As if we haven’t done enough sitting around in houses lately, Australian TV is gearing up for the return of Big Brother.
It has been almost 20 years since the pioneer in reality television hit our shores.
The question at hand is, are we still curious about what people do when they’re locked in a house with no way out?
We’ve been living it for the past six weeks, after all.
Regardless, the 2020 rendition is on its way.
Last week, we got a peep at the house and on Sunday, the first housemate was introduced.
It sounds much like the format we’re used to: There will be 20 housemates, aged between 19 and 62.
They’ll have their movements recorded 24 hours a day.
Each week they’ll compete in challenges, undertake set tasks and record salacious diary room entries.
However, this time it will be the housemates who nominate and also evict one another.
Australia will still get to decide the ultimate winner in a live finale.
That housemate will head to their real home with $250,000 in their pocket.
It’ll be hosted by The Morning Show‘s Sonia Kruger, and air on Channel Seven in about five weeks.
So while we’re waiting, here’s a look back at some of the more memorable moments from Australia’s Big Brother.
Season 4 (2004) – Merlin’s eviction protest
Housemate Merlin made his left views known during his time in the house. (Those who watched the season will remember the long-running politically fuelled feud between him and Paul.)
And it’s clear Merlin had a plan all along, to publicly raise attention to ending the mandatory detention of asylum seekers seeking refuge in Australia.
Before he entered the house, he sewed some black tape and a patch proclaiming ‘FREE TH(E) REFUGEES’ into a shirt, which he wore on nights when he was up for eviction. (The ‘E’ fell off at some stage.)
During his path from the house to the stage with then host Gretel Killeen, he made his move.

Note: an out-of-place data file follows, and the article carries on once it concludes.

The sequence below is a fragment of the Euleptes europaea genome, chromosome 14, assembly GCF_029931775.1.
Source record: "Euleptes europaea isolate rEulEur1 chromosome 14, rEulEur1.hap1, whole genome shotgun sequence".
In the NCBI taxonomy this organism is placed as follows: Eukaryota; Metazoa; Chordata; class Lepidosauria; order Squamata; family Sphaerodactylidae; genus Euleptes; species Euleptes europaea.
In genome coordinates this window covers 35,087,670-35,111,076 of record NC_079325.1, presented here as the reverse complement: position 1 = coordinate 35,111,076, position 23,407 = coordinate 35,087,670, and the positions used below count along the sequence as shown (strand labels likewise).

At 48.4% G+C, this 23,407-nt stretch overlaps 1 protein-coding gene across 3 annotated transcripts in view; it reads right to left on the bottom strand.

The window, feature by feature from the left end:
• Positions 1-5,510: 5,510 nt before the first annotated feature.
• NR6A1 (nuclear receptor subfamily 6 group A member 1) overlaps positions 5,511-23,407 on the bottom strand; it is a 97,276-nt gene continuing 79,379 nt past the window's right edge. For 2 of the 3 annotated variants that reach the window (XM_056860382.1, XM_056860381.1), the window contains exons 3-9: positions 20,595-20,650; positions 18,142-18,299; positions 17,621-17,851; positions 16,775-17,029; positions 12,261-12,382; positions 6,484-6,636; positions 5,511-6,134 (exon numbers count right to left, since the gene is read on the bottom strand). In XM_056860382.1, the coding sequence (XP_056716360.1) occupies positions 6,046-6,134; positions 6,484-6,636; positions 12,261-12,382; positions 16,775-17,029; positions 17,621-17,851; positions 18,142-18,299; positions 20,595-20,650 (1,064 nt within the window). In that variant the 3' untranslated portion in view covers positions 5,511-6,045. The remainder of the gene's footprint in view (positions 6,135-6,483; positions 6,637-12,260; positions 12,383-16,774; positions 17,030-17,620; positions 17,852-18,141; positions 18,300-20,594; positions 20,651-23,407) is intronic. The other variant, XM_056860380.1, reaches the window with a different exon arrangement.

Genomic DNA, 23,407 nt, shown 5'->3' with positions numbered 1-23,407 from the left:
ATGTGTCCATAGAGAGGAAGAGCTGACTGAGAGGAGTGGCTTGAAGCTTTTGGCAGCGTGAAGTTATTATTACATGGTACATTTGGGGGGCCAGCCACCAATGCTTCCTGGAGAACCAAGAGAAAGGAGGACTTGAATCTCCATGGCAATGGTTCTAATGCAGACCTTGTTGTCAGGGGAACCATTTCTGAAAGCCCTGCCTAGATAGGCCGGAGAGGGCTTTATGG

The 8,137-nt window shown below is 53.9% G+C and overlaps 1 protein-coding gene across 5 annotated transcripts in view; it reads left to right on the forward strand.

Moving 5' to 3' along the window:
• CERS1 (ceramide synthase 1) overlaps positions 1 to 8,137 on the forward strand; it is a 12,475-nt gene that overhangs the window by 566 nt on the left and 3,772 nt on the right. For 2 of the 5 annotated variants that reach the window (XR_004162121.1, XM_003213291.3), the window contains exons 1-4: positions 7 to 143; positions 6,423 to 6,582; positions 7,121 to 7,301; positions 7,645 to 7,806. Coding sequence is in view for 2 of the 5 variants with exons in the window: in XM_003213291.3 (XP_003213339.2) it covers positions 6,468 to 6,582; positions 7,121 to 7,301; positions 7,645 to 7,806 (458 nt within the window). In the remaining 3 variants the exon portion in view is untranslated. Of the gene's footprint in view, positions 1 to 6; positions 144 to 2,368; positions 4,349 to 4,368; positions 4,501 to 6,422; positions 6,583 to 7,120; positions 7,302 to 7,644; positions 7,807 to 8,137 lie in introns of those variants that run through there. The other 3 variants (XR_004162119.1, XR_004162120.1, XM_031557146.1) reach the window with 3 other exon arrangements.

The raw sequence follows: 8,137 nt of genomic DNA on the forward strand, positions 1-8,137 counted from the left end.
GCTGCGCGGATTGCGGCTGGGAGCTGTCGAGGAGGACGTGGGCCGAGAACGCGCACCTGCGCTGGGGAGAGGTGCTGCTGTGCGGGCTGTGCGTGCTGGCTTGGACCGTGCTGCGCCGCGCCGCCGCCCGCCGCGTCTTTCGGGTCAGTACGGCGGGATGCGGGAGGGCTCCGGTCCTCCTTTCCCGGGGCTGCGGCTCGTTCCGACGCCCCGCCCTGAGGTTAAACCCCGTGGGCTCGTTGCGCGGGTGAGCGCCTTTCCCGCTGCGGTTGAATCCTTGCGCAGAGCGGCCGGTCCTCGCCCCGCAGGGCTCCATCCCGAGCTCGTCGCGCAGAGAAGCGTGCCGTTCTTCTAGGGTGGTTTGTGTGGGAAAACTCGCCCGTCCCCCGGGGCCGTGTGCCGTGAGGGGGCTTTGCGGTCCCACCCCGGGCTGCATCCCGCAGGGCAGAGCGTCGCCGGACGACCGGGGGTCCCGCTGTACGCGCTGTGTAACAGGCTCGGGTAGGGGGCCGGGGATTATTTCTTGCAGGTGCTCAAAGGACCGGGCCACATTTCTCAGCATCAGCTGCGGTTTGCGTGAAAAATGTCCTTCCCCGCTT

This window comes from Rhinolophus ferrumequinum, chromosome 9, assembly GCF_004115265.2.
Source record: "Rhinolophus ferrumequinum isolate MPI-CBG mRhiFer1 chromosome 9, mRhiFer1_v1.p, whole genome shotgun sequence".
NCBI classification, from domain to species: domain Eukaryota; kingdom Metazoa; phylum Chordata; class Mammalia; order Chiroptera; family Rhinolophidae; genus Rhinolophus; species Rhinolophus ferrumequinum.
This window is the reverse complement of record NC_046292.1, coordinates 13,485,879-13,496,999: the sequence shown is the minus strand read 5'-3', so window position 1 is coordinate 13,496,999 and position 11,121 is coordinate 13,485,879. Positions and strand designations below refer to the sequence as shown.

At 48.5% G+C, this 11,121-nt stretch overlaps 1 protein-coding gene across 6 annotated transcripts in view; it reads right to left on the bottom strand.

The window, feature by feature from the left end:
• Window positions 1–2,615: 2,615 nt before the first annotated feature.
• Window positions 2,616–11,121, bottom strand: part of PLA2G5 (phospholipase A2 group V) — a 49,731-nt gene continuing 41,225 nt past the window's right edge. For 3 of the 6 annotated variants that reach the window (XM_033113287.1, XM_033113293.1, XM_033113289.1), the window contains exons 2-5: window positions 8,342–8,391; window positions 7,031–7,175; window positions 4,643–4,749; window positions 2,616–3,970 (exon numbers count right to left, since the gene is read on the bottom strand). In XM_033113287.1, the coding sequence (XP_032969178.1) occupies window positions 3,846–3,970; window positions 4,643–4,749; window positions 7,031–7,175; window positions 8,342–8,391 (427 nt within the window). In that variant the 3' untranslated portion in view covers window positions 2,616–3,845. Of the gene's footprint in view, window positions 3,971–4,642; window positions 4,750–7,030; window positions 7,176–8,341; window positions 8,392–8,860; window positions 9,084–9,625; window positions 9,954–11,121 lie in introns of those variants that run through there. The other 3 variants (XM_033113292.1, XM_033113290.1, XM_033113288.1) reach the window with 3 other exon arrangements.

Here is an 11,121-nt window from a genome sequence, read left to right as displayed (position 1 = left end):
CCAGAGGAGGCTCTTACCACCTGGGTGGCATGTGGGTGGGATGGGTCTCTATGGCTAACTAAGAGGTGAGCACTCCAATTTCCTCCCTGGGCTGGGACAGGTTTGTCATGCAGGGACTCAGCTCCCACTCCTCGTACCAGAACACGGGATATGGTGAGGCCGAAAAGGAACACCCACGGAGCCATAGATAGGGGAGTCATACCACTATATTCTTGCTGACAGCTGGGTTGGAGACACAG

What follow next was minutes of Killeen trying desperately to probe a live eviction interview with Merlin, who remained stoic in his protest.
Season 6 – That slap
For a bunch of bored people sitting around a house all day for weeks on end, there certainly were a lot of political and cultural markers in Big Brother.
In 2006, much of Australia learnt what a turkey slap was for the first time, when two housemates Michael “John” Bric and Michael “Ashley” Cox held down fellow contestant Camilla Severi, so “Ashley” could hit Camilla in the face with his penis.
It was aired as part of Big Brother Up Late (basically they’d feed the housemates booze until they did something interesting), and ultimately the act led to its axing.
PM at the time John Howard called for the whole program to be cut.
And one wonders, if that happened today, would the whole country ask for the same?
Season 5 – Gotcha
This one didn’t technically happen on screen, but it also kind of did.
Before 2005 season runner-up Tim Brunero entered the house, he sat down with his mate from The Chaser Chas Licciardello to carefully construct a Big Brother edition of Tim Brunero.
“We sat down for hours and hours and hours working out strategies and how we were going to attack it,” Brunero has told The New Daily.
Did it work? Well, he did come second.
It was the social experiment to outwit the social experiment.
Season 5 (again) – The twins
The show’s producers must have been sharing some serious brain power to come up with this one.
They found a set of identical twins, and decided to enter them in the house as one person. And hence, Logan was born.
Greg and David Mathew shared the role of one person in the house, and were periodically called upon by BB to swap, having mere seconds to exchange information on who they’d been chatting to.
They had to continue the charade unnoticed for two weeks, then they’d be granted the opportunity to enter the house as individuals.
If they were found out by housemates before then, they’d be nominated and evicted as one.
It was a week before the gig was revealed, by “Shearer” Glenn.
Greg went on to win regardless.